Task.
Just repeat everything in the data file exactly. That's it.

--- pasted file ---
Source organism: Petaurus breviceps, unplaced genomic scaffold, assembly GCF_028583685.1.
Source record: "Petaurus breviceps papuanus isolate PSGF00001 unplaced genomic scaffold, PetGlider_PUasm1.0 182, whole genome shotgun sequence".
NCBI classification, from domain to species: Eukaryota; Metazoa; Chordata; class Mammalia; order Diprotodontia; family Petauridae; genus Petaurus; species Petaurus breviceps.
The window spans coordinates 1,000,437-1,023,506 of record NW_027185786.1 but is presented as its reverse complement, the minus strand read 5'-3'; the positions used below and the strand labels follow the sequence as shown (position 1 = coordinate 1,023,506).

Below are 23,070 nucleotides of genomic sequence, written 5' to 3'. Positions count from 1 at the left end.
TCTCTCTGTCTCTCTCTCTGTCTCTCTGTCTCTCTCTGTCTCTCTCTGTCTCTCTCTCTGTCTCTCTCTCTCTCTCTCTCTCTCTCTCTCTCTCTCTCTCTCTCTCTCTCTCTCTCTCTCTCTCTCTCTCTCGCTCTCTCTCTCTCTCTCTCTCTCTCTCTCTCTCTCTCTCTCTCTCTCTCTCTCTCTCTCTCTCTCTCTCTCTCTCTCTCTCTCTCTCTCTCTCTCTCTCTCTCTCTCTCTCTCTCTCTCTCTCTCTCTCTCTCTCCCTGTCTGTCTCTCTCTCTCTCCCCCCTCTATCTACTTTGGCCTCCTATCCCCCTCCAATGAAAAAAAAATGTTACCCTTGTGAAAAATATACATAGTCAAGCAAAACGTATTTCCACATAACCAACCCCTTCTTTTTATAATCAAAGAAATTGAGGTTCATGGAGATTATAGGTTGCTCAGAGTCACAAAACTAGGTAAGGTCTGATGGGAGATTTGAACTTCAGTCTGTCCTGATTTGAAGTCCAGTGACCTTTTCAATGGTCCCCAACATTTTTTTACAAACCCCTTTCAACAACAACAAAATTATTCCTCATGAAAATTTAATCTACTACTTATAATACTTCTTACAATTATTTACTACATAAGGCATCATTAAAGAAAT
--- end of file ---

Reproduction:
Source organism: Petaurus breviceps, unplaced genomic scaffold, assembly GCF_028583685.1.
Source record: "Petaurus breviceps papuanus isolate PSGF00001 unplaced genomic scaffold, PetGlider_PUasm1.0 182, whole genome shotgun sequence".
NCBI classification, from domain to species: Eukaryota; Metazoa; Chordata; class Mammalia; order Diprotodontia; family Petauridae; genus Petaurus; species Petaurus breviceps.
The window spans coordinates 1,000,437-1,023,506 of record NW_027185786.1 but is presented as its reverse complement, the minus strand read 5'-3'; the positions used below and the strand labels follow the sequence as shown (position 1 = coordinate 1,023,506).

Below are 23,070 nucleotides of genomic sequence, written 5' to 3'. Positions count from 1 at the left end.
TCTCTCTGTCTCTCTCTCTGTCTCTCTGTCTCTCTCTGTCTCTCTCTGTCTCTCTCTCTGTCTCTCTCTCTCTCTCTCTCTCTCTCTCTCTCTCTCTCTCTCTCTCTCTCTCTCTCTCTCTCTCTCTCTCTCGCTCTCTCTCTCTCTCTCTCTCTCTCTCTCTCTCTCTCTCTCTCTCTCTCTCTCTCTCTCTCTCTCTCTCTCTCTCTCTCTCTCTCTCTCTCTCTCTCTCTCTCTCTCTCTCTCTCTCTCTCTCTCTCTCTCTCTCCCTGTCTGTCTCTCTCTCTCTCCCCCCTCTATCTACTTTGGCCTCCTATCCCCCTCCAATGAAAAAAAAATGTTACCCTTGTGAAAAATATACATAGTCAAGCAAAACGTATTTCCACATAACCAACCCCTTCTTTTTATAATCAAAGAAATTGAGGTTCATGGAGATTATAGGTTGCTCAGAGTCACAAAACTAGGTAAGGTCTGATGGGAGATTTGAACTTCAGTCTGTCCTGATTTGAAGTCCAGTGACCTTTTCAATGGTCCCCAACATTTTTTTACAAACCCCTTTCAACAACAACAAAATTATTCCTCATGAAAATTTAATCTACTACTTATAATACTTCTTACAATTATTTACTACATAAGGCATCATTAAAGAAAT